Academic journal article Fontes Artis Musicae
United Kingdom and Ireland
Last year our membership rose on the previous year, and this year we are delighted that this increase has almost been maintained. Music librarians in the UK are evidently as committed as ever to their profession and the services they provide. As a result the UK branch has an inspiring list of achievements to report. One particularly successful new initiative we launched this year was our Excellence Award scheme, which recognised high levels of service, innovation, and development, and was open to libraries of all sizes from all sectors. The nominations were adjudicated by an independent, expert panel, including Martie Severt, our own President, and we were delighted that 12 awards were made. These can be seen on our website (http://www.iaml.info/iaml-uk-irl/awards/ citations_2010.html). The panel was chaired by Professor John Tyrell, the wellknown Janacsek scholar, with a celebratory presentation ceremony at our Annual Study Weekend in Nottingham in May.
In addition the Annual Study Weekend had its usual impressive mix of presentations and seminars on important and topical issues. This year we covered the provision of audio-visual materials in libraries, inter-library loan, and heard of the Music Pathways to Learning scheme in Ireland, which aims to facilitate access to music information and materials across a broad range of 27 libraries and archives of all types. We also had technical sessions on the latest developments in music information retrieval and facetted browsing. These issues are all the more important as more and more catalogues join up, raising issues of conflicting standards, data quality and user education, points which were all to the fore when we had a brainstorming discussion on the feasibility of a national music catalogue in the UK.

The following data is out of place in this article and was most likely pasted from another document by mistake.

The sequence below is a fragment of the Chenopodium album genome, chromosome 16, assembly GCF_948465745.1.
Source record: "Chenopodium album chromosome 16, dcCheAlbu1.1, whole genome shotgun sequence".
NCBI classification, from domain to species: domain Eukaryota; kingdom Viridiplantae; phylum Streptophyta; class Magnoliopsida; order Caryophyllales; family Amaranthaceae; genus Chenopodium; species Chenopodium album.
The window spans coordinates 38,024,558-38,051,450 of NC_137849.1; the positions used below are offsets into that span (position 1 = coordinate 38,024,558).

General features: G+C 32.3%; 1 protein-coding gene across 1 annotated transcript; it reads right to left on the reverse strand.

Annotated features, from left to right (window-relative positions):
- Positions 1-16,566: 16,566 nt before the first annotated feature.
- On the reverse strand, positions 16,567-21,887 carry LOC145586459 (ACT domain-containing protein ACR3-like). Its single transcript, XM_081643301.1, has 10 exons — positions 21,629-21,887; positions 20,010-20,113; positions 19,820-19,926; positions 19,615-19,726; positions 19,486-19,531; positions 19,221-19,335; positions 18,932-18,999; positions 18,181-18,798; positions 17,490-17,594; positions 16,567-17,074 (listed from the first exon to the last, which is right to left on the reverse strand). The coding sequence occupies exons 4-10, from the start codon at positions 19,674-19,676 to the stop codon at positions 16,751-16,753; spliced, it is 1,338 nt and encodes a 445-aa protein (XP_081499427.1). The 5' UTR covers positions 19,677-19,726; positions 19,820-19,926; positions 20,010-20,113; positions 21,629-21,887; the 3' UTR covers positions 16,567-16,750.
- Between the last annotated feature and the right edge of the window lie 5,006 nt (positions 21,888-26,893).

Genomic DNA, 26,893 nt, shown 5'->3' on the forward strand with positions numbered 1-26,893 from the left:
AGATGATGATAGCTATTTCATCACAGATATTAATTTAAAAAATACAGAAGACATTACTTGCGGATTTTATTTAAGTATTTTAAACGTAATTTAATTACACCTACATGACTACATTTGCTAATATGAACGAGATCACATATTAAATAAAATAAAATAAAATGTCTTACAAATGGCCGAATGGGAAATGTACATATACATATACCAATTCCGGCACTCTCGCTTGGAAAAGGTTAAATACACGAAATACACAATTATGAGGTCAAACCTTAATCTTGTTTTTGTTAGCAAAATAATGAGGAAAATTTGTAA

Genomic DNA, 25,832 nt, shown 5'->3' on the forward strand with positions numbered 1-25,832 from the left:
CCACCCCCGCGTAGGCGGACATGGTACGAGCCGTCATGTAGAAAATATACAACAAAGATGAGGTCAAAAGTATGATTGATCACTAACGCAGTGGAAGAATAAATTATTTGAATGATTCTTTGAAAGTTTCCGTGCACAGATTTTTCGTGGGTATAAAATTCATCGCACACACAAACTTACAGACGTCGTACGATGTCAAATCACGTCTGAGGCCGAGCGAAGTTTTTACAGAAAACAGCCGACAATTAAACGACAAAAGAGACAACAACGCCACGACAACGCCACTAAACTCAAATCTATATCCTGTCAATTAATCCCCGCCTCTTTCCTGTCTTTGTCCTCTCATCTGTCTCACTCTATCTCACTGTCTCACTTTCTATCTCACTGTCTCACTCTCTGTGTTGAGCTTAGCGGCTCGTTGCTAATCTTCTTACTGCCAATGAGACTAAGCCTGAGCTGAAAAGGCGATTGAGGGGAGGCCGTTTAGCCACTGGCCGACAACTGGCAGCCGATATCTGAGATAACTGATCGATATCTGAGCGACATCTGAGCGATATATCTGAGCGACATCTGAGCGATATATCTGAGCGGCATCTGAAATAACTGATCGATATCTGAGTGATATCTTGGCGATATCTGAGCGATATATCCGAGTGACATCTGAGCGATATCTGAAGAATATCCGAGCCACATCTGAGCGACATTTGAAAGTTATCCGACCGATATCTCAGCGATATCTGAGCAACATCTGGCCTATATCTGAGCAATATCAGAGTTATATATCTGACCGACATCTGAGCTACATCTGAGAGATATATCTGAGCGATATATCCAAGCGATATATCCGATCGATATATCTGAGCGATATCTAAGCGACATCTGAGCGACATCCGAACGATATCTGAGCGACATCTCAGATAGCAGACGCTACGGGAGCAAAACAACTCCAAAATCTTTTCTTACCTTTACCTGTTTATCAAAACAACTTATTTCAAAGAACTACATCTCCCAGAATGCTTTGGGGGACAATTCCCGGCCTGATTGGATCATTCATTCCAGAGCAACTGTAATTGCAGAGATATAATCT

Other projects within the branch continue to prove their importance to our daily work. Cecilia, our online database of music collections in UK and Irish libraries, archives and museums, is visited about 25,000 times per month, while the Concert Programmes Project's usage statistics are equally healthy, with visitors coming worldwide from 139 countries. This latter project was initiated by a scoping study by the Music Libraries Trust, the charitable arm of the branch, which has just commissioned a similar study of musicians' letters held in institutions in the UK and Ireland. …